All of this leads to increased scrutiny during the underwriting process. In some cases, carriers may look to avoid difficult venues or structure and price deals in an attempt to address deteriorating loss results. States including, but not limited to, Texas, Louisiana, Florida, Georgia, and California are viewed as tougher jurisdictions. One insurer recently indicated it would stop writing new business in Florida and consider renewals on a case-by-case basis. States have started to enact legislative reform in response, but the impact is yet to be determined and any favorable change for insureds, and by extension, carrier losses will take time.

Given the poor litigation results in these states, insurers carefully review where trucking firms drive the most miles and may decline or structure deals less favorably for those operating in what are viewed as more challenging jurisdictions as stated above. Furthermore, insureds with any losses are facing tougher renewals in the current market. More insurers are opting to simply decline firms with more than one loss occurring in the last five years while firms with two years of losses in a five-year period will very likely see higher premiums and attachment points as well as larger retentions.


Established insurers with significant portfolios of excess trucking risks have been reconsidering the acceptability of the class and drastically re-underwriting their books by changing attachment points and limit deployment in addition to pricing. Despite these changes, capacity is not always a challenge. Such pullbacks in the market have paved the way for new entrants that are having a stabilizing impact on pricing overall and creating a more competitive environment for smaller firms. For larger accounts, the widespread shortening of casualty excess limits remains a challenge, and solutions may include both the Bermuda and London markets.

Many markets are still willing to put up $2M on a lead excess basis. However, carriers previously offering $5M layers in most cases will now only offer $2M - $3M, and those previously at $10M have downshifted to $5M or less. It should be expected that more markets will be required to fill out the same expiring limit structure. A $25M placement, for instance, may now require three to five markets versus only one or two in the past.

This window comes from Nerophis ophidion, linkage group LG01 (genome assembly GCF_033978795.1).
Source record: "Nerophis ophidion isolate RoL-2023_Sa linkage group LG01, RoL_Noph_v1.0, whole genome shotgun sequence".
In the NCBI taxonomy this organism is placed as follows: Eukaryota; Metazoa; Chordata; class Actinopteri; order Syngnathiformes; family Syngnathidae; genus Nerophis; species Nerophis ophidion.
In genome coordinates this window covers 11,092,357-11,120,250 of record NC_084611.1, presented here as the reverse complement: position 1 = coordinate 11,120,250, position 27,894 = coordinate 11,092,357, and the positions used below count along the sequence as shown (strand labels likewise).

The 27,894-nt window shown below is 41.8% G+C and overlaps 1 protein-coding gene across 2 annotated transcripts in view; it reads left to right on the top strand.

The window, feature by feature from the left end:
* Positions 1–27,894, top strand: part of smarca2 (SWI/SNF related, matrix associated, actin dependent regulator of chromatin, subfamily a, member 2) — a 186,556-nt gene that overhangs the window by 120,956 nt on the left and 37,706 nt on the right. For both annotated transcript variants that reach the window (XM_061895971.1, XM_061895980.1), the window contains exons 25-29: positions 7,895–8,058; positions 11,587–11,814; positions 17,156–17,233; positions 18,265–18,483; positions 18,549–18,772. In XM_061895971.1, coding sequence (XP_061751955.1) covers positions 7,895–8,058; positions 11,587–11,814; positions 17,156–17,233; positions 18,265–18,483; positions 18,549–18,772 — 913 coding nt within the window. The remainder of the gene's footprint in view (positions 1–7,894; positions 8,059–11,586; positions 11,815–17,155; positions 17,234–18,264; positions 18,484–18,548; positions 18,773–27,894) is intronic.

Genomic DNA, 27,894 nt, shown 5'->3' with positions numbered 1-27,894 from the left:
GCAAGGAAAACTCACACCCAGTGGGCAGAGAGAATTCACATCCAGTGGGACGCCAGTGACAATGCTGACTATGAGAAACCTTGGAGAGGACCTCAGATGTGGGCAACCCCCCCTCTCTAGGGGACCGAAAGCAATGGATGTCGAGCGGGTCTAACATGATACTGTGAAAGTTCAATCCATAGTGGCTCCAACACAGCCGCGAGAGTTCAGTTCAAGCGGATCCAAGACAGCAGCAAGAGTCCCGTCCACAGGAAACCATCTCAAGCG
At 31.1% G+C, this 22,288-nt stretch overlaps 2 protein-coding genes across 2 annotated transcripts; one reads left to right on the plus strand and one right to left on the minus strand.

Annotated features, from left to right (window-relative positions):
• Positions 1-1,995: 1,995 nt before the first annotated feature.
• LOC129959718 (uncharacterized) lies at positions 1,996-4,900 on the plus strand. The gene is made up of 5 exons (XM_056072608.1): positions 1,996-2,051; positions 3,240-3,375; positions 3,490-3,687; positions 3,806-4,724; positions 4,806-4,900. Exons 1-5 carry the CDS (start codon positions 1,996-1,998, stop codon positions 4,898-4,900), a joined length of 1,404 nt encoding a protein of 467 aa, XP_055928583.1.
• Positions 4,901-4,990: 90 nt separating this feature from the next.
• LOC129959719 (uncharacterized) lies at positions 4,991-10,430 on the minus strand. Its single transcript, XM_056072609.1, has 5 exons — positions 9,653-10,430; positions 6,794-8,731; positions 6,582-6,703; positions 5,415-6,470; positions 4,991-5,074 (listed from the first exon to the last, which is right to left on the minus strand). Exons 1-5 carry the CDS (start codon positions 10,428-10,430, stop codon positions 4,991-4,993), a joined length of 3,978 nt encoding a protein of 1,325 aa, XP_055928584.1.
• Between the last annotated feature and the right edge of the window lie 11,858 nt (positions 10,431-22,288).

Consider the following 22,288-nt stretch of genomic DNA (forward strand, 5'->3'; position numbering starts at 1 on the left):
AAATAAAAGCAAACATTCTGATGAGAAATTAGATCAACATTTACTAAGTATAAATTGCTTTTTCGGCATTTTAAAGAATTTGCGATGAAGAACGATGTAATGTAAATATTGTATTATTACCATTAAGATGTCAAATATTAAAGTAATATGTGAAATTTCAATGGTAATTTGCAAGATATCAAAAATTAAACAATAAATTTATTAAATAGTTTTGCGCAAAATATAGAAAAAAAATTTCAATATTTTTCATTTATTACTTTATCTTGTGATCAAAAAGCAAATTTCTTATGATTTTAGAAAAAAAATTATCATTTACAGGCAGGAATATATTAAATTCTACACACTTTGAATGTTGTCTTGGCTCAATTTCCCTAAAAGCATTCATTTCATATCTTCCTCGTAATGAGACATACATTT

Observed examples of the above include the full exit of one liability carrier who regularly contributed $5M of excess limits and other carriers reducing limits from $10M down to $2.5M-$5M but not deploying those limits unless above a $25M attachment point. Another market leader previously offering $10M limits above the first $10M of excess coverage is now seeking a $10M deductible, which would place it in excess of $20M on the first claim.


Pricing has stabilized somewhat in comparison with recent years. One could also say that the rate of increase is decreasing. Smaller accounts buying lesser limits can expect an easier ride, but larger accounts, particularly those looking at very large limits will have more difficulty. The impact grows with the size of the placement.

Truck fleets under 250 units that typically don’t buy limits of more than $5M or $10M in excess are feeling the economic crunch, so they are buying less, and in some cases buying only contractually mandated limits. Some trucking firms cite concerns that higher limits may attract higher legal settlements in the event of lawsuits as a reason to buy lower limits, but that can be a slippery slope. For some smaller truckers, minimum premiums can still be challenging.10

About 92% of trucking companies have ten or fewer trucks.10

Rates are rising 5% to 10% on reasonable accounts. Claims make the difference, and will drive pricing up, unless balanced by a reduction in fleet size or driving distance. Insureds may benefit from a lift in exposures as pricing will not necessarily increase on a unit-by-unit basis. If exposures are flat, good accounts buying less than $10M in limits with good loss histories and clean CAB records can still obtain reasonable pricing.